How Much is Too Much of an ATM Fee?

AmericanMonetaryAssociation.orgThe JP Morgan Chase banking conglomerate recently ended a test run in two markets, Illinois and Texas, in which they raised the convenience fee for non-customers to withdraw money from a Chase ATM from $3 to $5. The test only lasted two months and bank officials were tight-lipped about the result.

“The initiative was a test in Illinois and Texas. The test is over and we returned non-customer ATM fees in Illinois and Texas to $3. That’s really all we have to say on the topic,” a spokesperson told CBS Moneywatch blogger, Farnoosh Torabi.

Though the Chase representative was loathe to admit it, maybe the public does have a bit of influence The usury on bank annual credit report means the money supply must grow. over how high certain fees go. When news of the new ATM fees was announced, both the public and media expressed extreme displease, with the Wall Street Journal raising the legitimate question of whether the banking industry was going the route of the airlines industry and nickel and diming customers to de


Maybe. Maybe not. As we said, Chase isn't talking but it's hard to believe they would be able to restrain themselves if the test had gone over like gangbusters. With an ATM on every street corner bank outlet, in every convenience store, and free cash back services offered at many grocery stores, American Monetary Association has decided to waltz out on a limb here and hypothesize that the average American thinks a five spot is too much to cough up for a little cash.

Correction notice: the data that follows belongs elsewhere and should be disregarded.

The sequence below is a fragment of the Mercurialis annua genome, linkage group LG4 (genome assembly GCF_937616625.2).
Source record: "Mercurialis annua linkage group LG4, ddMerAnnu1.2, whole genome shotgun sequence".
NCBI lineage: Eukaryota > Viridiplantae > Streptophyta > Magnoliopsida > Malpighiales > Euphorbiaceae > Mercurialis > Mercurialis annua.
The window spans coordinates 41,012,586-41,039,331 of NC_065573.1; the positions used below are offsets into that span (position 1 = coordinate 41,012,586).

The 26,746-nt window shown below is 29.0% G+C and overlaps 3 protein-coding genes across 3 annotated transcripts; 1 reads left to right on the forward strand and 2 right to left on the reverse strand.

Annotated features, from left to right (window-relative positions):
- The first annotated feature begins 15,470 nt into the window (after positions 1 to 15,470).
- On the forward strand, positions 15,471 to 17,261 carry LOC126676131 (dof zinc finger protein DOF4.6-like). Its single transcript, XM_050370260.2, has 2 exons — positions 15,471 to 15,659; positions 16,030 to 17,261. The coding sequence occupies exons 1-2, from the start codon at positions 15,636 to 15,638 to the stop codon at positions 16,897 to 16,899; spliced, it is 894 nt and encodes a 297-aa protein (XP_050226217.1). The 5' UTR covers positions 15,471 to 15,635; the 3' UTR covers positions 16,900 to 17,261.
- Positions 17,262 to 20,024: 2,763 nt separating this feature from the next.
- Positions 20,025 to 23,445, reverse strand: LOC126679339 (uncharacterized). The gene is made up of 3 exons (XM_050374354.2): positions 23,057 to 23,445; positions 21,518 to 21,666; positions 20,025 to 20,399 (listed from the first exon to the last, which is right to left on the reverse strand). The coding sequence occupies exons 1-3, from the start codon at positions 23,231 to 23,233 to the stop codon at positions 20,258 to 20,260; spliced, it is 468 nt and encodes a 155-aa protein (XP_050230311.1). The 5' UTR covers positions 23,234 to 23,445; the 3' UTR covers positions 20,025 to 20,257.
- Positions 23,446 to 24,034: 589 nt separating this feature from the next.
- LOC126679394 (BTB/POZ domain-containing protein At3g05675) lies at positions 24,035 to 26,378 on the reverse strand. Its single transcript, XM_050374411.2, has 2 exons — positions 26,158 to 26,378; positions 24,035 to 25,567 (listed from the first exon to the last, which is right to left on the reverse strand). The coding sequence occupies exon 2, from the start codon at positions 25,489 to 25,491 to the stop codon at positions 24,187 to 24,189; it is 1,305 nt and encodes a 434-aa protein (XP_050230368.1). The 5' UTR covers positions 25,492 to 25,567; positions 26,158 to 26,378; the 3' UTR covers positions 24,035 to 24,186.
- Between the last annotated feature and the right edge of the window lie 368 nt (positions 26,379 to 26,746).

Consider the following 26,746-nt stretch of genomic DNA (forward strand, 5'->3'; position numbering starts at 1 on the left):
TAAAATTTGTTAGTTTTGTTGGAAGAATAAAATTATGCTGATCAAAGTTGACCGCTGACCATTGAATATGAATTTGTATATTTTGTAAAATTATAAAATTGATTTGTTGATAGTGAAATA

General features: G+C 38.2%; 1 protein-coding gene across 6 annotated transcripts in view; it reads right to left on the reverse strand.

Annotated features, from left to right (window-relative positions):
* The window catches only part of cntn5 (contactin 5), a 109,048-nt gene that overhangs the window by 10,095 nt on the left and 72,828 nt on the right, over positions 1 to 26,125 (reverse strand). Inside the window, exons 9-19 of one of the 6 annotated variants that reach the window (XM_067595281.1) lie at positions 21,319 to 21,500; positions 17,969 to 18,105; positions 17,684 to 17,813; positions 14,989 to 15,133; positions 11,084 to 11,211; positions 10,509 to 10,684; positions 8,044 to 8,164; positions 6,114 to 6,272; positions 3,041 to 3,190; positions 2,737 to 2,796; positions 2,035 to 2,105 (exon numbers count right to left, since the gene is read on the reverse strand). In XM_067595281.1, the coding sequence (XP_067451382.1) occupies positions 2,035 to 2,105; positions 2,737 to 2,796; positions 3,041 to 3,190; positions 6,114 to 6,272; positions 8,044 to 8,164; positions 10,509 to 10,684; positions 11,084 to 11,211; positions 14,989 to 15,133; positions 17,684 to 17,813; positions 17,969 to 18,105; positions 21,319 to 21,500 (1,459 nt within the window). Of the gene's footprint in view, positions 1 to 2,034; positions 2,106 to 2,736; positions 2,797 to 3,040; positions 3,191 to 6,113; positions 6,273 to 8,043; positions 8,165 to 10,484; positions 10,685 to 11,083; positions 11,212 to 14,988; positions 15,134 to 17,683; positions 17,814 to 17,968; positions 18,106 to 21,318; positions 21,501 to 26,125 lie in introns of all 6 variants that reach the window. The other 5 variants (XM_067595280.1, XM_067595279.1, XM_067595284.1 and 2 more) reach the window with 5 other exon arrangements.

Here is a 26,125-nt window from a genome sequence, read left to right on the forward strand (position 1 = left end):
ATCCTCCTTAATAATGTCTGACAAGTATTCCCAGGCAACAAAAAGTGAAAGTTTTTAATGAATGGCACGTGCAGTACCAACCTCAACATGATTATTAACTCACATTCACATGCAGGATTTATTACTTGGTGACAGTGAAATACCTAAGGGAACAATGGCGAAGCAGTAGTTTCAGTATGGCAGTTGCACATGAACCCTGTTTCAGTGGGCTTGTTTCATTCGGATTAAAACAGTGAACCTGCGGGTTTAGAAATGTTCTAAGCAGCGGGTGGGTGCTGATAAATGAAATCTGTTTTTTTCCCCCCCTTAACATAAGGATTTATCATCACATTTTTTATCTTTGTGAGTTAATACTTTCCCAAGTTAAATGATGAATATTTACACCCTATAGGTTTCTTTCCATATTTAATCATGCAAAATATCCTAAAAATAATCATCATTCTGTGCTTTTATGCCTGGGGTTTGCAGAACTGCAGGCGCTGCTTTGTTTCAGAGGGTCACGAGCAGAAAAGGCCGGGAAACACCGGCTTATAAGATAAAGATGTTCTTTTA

Even more interesting is the fact that this news from Chase coincides with a plethora of class action lawsuits against ATM fees, some of which have resulted in settlements ranging from tens of thousands to multi-millions of dollars. Take heed, Chase, there is a point that reeks of too much.

What do you think is too much to pay for the convenience of using an ATM?

The American Monetary Association Team

American Monetary Association

Flickr / Yuval Y

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